ArtNow: Can you please discuss the concept, background, context and the process of your work from the Sharjah Biennale?
Shilpa Gupta: Someone Else in an art project comprising one hundred books which have been written anonymously or under pen names over the past two centuries. Engraved in stainless steel, a method reserved for inscribing identities in museums or at entrance doors of homes, on the shelves lie some of the oldest book covers with their false names which had been purposefully taken by the writer, along with different reasons for doing so.
Be it to conceal ones gender, often that of a woman and sometimes of a man too, or to avoid persecution by one’s own country, or for love and approval of the family, or to write in a language one knows best, for fear of being labelled the ‘mad’ protagonist, or to publish a rejected book or simply to explore multiple selves or to publish a rejected work, writers have sought freedom in being someone else
The missing body below the book-covers echo half truths, becoming a register of impositions, vulnerabilities and fears associated by the very first introduction of the self – a name.
AN: Do you think that works can reach to an audience from a diversity of backgrounds, like visitors at international shows? And how necessary you think the local context is important in order to decipher an art work?
SG: No audience in any location is homogeneous and every city is comprised of small groups who are more familiar with the language of art than larger groups. In fact the ‘international’ group of visitors are the ones who are most interested and they are more likely to decipher the works more than the wider local audience.
In fact I have seen few artworks which have the ability to be understood by everyone. Just like not everyone in the world speaks in one language, so also in art, there are local codifications but these are hardly restricted to nationality. In this highly globalised world the local is not based on geography but on access.
In large scale public shows which are meant to attract a diverse group, the balance then rests with the curator as to if she/he would like to include works that are understood and also those push understanding and curiosity. Sometimes to not know it all is also a way of learning – and what works for me is a balance between ‘not know it all’ and ‘not know at all’.
In several countries in Asia, where exists a large gap in distribution of artworks in public spaces, it is normal that someone who has never previously been exposed to any art to be stumped with so much work in an unfamiliar language. But today’s art more than ever is more aware of this and artists are using various tools, everyday material, language and methods to address these gaps in translation.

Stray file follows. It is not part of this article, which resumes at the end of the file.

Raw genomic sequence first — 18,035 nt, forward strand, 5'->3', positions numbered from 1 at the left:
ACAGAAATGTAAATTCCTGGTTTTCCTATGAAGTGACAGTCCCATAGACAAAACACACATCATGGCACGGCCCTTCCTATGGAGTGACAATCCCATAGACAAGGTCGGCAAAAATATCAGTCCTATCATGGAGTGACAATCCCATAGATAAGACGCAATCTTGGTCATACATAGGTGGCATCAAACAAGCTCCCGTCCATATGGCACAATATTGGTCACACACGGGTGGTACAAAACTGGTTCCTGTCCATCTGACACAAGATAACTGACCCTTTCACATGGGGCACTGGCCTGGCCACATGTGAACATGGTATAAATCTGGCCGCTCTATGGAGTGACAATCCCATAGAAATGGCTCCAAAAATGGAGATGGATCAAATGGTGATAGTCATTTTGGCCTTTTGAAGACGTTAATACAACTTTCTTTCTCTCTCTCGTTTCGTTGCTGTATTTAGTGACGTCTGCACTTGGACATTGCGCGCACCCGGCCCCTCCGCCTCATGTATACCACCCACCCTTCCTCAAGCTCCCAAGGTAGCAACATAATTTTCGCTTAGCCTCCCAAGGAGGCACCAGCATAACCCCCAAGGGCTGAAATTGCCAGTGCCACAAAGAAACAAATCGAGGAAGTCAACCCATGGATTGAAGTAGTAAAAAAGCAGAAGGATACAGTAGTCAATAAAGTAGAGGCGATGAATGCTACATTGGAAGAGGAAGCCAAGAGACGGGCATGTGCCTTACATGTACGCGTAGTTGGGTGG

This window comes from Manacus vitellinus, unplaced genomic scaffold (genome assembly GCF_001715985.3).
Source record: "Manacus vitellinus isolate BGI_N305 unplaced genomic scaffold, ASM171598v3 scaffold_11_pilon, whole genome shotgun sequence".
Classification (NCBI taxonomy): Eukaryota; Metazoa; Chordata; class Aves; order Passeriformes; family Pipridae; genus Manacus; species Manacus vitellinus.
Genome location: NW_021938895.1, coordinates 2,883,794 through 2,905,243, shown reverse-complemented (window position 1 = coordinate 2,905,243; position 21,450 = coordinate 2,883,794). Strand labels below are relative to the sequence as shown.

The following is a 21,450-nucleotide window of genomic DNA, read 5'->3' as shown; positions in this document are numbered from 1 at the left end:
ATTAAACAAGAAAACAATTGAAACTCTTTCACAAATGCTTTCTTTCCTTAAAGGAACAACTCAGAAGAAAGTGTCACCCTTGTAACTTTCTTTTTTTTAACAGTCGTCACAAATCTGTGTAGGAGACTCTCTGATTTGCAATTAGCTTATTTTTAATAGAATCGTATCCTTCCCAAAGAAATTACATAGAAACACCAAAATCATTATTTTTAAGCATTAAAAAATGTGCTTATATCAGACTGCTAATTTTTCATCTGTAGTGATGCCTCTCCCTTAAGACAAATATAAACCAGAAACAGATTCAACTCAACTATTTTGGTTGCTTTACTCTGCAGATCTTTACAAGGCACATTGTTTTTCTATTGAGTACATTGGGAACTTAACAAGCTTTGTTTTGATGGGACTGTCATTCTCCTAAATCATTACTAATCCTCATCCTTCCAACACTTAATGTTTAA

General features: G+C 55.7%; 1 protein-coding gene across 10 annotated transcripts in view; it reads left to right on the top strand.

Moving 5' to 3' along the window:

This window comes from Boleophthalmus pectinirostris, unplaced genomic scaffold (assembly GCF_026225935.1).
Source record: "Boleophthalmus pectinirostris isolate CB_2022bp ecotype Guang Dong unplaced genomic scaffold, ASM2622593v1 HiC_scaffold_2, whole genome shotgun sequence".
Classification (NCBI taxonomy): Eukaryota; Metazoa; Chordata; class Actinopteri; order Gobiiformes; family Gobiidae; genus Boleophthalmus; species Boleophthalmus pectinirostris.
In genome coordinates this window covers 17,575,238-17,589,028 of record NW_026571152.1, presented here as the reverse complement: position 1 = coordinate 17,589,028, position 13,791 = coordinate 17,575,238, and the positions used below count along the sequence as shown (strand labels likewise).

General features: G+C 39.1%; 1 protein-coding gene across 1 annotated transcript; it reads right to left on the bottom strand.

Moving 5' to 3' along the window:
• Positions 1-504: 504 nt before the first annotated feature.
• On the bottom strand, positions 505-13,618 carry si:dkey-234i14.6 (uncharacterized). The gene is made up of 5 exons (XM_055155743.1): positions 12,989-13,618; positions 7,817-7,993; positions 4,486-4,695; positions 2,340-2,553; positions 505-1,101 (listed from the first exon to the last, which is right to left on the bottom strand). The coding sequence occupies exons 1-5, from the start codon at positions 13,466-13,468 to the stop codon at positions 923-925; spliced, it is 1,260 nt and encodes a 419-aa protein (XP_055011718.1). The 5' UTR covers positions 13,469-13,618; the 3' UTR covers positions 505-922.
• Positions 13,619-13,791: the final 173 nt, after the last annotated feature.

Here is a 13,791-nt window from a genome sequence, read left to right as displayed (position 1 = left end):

AN: In your own work, you think it is important to remember the local link, or it can belong to a world wider than regional boundaries and national borders?
SG: As mentioned in previous answer, the local is not based primarily on geography. My own context is in the experience of the urban which in today’s world not dominated by national or regional codes. I employ a lot of text in my work which have freely translated in different languages. Another work, where I ask people to draw maps of their country have been shown in very different countries for which have received strong reactions – there is no need to restrict one self and there is no one way of working. There can be artists whose works are extremely embedded in local histories and there are works which have something universal in them. What’s important is the context and the sensitivity with which they are shared
AN: From an early stage you have been making works, which were different from a conventional definition of an art work, produced in studio and displayed in the gallery. On the contrary it dealt with issues from society in a language that does not belong to a conventional vocabulary of art? how did turn happen?
SG: When I started my early experiments with mediums from everyday life in early 1990’s, I was unaware of movements in the West which also employ of lot of ready-mades. Not much information was available freely those days. I was then and even now interested in what we see around us and how we make sense of it, and what is around us and for this I had to use the very medium that contained and transmitted these.
AN: In the context of your own practice, do you think the formal language is linked to the content of the work? And both are inseparable?
SG: The formal language is of course most important and inseparable to the work.
AN: If so, what emerges first, idea or its form?
SG: It could be either form or idea embedded with an emotion
AN: in your work you seek to critique the constructs of Truth, act of blaming others and the difference between insider and outsiders? Do you think these issues are still relevant in an age that is being transformed with the advent, spread and effect of global media?
SG: If we look around ourselves or even turn on or log into global media, there is a lot of play of meaning taking place.
AN: The media plays an important part in your work, as well as the participation of the viewers? Do you believe that an art work is created by its maker or is completed by its consumers?
SG: The artist who is the producer is also the viewer
AN: Can you please comment upon the popularity, prestige and participation of Indian art and artists in the world art, do you think it is a long lasting phenomenon or a temporary phase?
SG: It seems like a temporary phase.
AN: Thank you for sharing your valuable ideas with us.
– See more at: http://www.artnowpakistan.com/articles.php?article=In-Conversation-with-Shilpa-Gupta#sthash.qH2zGvbg.dpuf